This curated reading list comprises the discoveries of undergraduate history students Megan Phillips and Katie Dawson from the University of Reading. Their assignment involved locating and summarizing key archival and library texts, specifically those pertaining to British Wind and Water Power during the 1970s and 1980s.
The writings are sorted into five sections, outlining various perspectives from the period on the subject. Click on each section heading to find out more.
This reading list is part of a larger education pack that can be found here.
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Musgrove’s 1978 pamphlet provides comprehensive insights into his perspective on wind energy, covering systems in the UK and their economic aspects. He emphasizes offshore wind farms over hilltop installations. Dallas’s 1970 book delves into the historical and industrial aspects of water power, focusing on traditional usage and its connection to industries like wool and mining. Musgrove’s 2010 book traces wind power’s history, detailing its growth since the 1970s and assessing its impact on European countries. The book explores turbine types, reviews successes, and discusses future prospects, addressing both criticisms and optimistic views on wind energy’s environmental and economic benefits. Together, these publications offer a rich exploration of wind and water power.
Saunders, in “Energy Primer,” details small hydro-plants for individuals and communities, addressing costs, environmental impact, and technical aspects. Cheremisinoff’s “Fundamentals of Wind Energy” explores wind power’s potential, discussing advantages, disadvantages, and socio-economic considerations. A more basic guide, “Water Power – How it Works” by Howard, explains waterwheel and turbine systems, targeting beginners with clear illustrations and a focus on efficiency and environmental impact. Davidson’s article in “Windpower Monthly” debates experts’ views on wind turbines and earthquake resistance, highlighting the uncertainty surrounding their ability to withstand seismic waves. These publications collectively provide diverse insights into water and wind power, covering technicalities, environmental considerations, and societal aspects.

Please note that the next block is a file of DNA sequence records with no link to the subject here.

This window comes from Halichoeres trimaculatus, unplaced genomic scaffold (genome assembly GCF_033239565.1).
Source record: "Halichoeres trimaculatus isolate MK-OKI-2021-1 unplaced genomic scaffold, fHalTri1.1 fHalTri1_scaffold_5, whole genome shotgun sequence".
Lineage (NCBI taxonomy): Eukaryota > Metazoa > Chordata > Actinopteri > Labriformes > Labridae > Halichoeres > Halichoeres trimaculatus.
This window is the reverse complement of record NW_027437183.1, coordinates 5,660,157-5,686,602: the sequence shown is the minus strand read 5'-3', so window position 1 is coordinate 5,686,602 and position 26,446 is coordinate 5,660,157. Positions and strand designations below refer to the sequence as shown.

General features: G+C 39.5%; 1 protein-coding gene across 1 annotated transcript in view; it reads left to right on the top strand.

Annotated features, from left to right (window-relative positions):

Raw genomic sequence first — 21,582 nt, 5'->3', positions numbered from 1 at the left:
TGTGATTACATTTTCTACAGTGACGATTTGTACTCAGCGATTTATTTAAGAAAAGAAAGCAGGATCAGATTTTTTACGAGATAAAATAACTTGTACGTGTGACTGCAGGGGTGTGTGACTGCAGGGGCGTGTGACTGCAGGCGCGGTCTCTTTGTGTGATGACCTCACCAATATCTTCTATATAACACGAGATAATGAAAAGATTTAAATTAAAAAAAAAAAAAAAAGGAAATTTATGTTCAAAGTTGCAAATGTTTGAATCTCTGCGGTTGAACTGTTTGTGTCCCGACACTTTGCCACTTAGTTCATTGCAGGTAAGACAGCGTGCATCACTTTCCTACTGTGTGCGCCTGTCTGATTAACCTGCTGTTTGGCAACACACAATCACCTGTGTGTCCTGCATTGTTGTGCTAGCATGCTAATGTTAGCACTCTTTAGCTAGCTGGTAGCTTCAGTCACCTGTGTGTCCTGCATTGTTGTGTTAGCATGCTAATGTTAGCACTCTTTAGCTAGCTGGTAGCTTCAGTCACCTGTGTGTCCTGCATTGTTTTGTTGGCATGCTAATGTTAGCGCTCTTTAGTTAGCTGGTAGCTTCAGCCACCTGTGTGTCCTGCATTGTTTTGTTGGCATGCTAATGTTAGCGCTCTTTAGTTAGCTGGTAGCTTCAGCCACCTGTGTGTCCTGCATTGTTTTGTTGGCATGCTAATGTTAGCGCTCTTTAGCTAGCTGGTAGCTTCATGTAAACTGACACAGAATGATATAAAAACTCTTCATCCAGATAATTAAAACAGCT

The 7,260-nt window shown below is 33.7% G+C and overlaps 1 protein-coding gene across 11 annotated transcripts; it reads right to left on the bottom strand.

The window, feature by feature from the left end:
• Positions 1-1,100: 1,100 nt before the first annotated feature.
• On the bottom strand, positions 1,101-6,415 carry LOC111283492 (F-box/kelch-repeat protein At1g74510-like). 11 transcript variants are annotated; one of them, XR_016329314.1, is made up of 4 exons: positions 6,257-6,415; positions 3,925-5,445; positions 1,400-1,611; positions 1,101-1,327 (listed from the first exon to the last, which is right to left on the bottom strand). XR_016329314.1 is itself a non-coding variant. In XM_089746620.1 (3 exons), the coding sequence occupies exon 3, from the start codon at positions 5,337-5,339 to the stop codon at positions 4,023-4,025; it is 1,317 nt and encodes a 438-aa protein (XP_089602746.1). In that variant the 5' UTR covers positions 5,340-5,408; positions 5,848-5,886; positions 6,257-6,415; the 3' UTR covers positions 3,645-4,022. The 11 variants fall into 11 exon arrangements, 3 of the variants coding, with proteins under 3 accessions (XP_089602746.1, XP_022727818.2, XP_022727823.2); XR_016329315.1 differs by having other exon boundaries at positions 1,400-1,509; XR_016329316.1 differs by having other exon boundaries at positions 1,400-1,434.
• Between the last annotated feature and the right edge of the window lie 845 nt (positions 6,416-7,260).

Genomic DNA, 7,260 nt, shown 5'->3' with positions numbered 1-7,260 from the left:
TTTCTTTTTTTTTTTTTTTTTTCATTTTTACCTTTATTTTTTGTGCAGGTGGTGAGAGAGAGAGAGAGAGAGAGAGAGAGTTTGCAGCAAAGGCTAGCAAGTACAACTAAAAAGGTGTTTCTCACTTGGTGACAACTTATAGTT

The “Energy Policy” Green Paper by Tony Benn (1978) presents a comprehensive overview of the UK’s energy landscape, analyzing consumption, environmental impact, and proposing strategies. Torgny Møller’s study (1985) explores the positive economic impact of wind power on Denmark, emphasizing employment benefits and financial savings. In Ros Davidson’s article (1987), clashes between wind power and public opposition are examined, addressing concerns of environmentalists and residents, highlighting the need for realistic perspectives. The “Small-Scale Hydropower” statement (1995) from the Environment Agency assesses legal, environmental, and economic aspects, supporting the government’s emission reduction goals while emphasizing community benefits. Together, these publications offer insights into energy policies, renewables, and public perceptions over time.
The Mills Archive Trust’s pamphlet “Water Power” explores the potential benefits and challenges of harnessing local water courses for rural workers. It discusses the initial costs, types of wheels and turbines, technical steps, and pitfalls of transmission and inefficiency. Musgrove’s 1984 report evaluates wind energy globally, summarizing turbine characteristics, potential impacts, and detailing European countries’ involvement. Lee Johnson’s 1977 article argues for “Wise-Wind,” emphasizing appropriate technology for clean energy. Windmills, deemed suitable, offer employment opportunities, health benefits, and cost advantages compared to non-renewable sources. Together, these publications provide insights into water and wind energy, reflecting on economic, environmental, and technological considerations.
An article by Møller and Poulsen investigate potential conflicts between Wind Energy Conversion Systems (WECS) and bird life in Denmark. The study finds little overall effect on bird populations but notes potential conflicts under special circumstances. The article discusses birds’ reactions to WECS, human activity as a disturbance, and the absence of recorded bird deaths due to collisions. A protest against a WECS installation is briefly mentioned. Another article by Møller recounts a dramatic incident of lightning striking a wind turbine blade near Copenhagen, destroying it. The report highlights the rare occurrence of lightning strikes on windmill blades and preventive measures against electrical damage. Together, these articles offer insights into environmental concerns and challenges associated with wind energy in the 1980s.